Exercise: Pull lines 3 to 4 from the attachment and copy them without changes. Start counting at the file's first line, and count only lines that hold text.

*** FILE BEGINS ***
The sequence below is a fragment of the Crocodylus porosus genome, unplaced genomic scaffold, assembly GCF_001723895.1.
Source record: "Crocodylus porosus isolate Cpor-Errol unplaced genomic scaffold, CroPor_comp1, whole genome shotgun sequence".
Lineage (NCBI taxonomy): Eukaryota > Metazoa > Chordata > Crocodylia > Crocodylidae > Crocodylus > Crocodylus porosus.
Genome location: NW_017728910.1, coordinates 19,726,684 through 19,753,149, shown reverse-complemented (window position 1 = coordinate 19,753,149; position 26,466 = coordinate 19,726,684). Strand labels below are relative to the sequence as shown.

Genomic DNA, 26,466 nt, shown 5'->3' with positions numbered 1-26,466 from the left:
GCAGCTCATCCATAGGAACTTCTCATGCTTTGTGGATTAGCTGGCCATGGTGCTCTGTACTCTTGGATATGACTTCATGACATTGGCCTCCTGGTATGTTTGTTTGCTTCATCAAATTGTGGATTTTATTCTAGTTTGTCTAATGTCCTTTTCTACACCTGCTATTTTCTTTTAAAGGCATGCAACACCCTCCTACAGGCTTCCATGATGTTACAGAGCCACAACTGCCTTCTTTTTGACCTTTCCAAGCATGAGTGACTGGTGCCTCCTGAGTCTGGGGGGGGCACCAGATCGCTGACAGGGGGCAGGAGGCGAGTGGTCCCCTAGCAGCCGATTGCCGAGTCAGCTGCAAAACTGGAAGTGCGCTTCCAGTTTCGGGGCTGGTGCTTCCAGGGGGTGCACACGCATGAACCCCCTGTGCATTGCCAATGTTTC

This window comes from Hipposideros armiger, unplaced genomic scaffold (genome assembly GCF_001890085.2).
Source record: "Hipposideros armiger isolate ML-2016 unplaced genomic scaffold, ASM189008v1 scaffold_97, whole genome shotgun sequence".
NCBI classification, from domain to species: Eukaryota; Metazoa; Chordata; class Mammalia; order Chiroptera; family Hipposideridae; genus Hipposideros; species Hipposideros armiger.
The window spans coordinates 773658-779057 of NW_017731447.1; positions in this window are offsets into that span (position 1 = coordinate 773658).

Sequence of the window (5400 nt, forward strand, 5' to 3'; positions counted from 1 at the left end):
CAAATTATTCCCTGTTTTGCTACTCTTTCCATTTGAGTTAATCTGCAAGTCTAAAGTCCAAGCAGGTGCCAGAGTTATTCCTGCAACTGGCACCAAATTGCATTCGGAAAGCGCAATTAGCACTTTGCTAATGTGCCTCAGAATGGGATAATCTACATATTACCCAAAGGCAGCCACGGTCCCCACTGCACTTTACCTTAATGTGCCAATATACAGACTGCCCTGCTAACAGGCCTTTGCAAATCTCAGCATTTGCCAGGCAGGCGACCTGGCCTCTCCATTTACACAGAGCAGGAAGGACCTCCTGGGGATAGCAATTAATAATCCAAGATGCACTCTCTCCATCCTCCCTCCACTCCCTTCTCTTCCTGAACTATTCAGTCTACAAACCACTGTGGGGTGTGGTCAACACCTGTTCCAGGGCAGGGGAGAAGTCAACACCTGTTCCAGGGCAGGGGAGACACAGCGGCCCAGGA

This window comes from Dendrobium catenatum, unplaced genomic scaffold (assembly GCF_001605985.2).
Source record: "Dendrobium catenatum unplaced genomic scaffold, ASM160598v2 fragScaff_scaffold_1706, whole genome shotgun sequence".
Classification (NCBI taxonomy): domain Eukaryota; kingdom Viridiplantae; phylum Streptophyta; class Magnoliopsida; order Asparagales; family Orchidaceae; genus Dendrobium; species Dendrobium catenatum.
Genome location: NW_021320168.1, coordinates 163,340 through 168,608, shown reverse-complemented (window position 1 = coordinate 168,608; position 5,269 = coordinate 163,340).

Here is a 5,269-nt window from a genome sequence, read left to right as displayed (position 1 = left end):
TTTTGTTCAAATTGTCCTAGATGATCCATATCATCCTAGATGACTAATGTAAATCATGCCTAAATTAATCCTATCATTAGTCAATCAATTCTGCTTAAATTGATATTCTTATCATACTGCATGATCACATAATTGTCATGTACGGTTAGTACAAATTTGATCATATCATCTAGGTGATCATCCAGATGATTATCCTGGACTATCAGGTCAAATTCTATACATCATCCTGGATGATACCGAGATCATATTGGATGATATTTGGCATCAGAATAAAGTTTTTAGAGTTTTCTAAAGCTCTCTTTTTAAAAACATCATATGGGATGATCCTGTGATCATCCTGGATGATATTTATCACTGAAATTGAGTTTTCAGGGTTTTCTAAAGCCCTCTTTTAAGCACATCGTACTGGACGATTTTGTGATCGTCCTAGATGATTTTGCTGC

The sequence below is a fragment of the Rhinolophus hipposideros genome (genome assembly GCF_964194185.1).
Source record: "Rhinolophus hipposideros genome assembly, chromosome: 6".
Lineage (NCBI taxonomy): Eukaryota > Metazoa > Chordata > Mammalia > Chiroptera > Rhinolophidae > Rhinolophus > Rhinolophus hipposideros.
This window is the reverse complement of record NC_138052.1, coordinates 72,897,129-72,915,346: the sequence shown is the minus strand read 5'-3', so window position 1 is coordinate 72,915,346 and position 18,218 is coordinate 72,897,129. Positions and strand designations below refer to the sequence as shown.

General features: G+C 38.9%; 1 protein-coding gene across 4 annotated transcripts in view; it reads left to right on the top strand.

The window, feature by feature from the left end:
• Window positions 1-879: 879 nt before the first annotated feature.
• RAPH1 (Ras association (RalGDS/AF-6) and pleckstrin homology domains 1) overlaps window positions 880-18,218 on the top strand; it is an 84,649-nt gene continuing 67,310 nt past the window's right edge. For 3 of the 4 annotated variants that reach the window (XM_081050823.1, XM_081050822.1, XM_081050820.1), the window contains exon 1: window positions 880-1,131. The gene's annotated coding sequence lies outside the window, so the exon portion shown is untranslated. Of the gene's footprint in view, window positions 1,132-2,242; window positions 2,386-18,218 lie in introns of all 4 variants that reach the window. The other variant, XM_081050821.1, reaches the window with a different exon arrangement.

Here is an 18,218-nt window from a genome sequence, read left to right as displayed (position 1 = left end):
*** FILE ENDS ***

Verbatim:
Lineage (NCBI taxonomy): Eukaryota > Metazoa > Chordata > Crocodylia > Crocodylidae > Crocodylus > Crocodylus porosus.
Genome location: NW_017728910.1, coordinates 19,726,684 through 19,753,149, shown reverse-complemented (window position 1 = coordinate 19,753,149; position 26,466 = coordinate 19,726,684). Strand labels below are relative to the sequence as shown.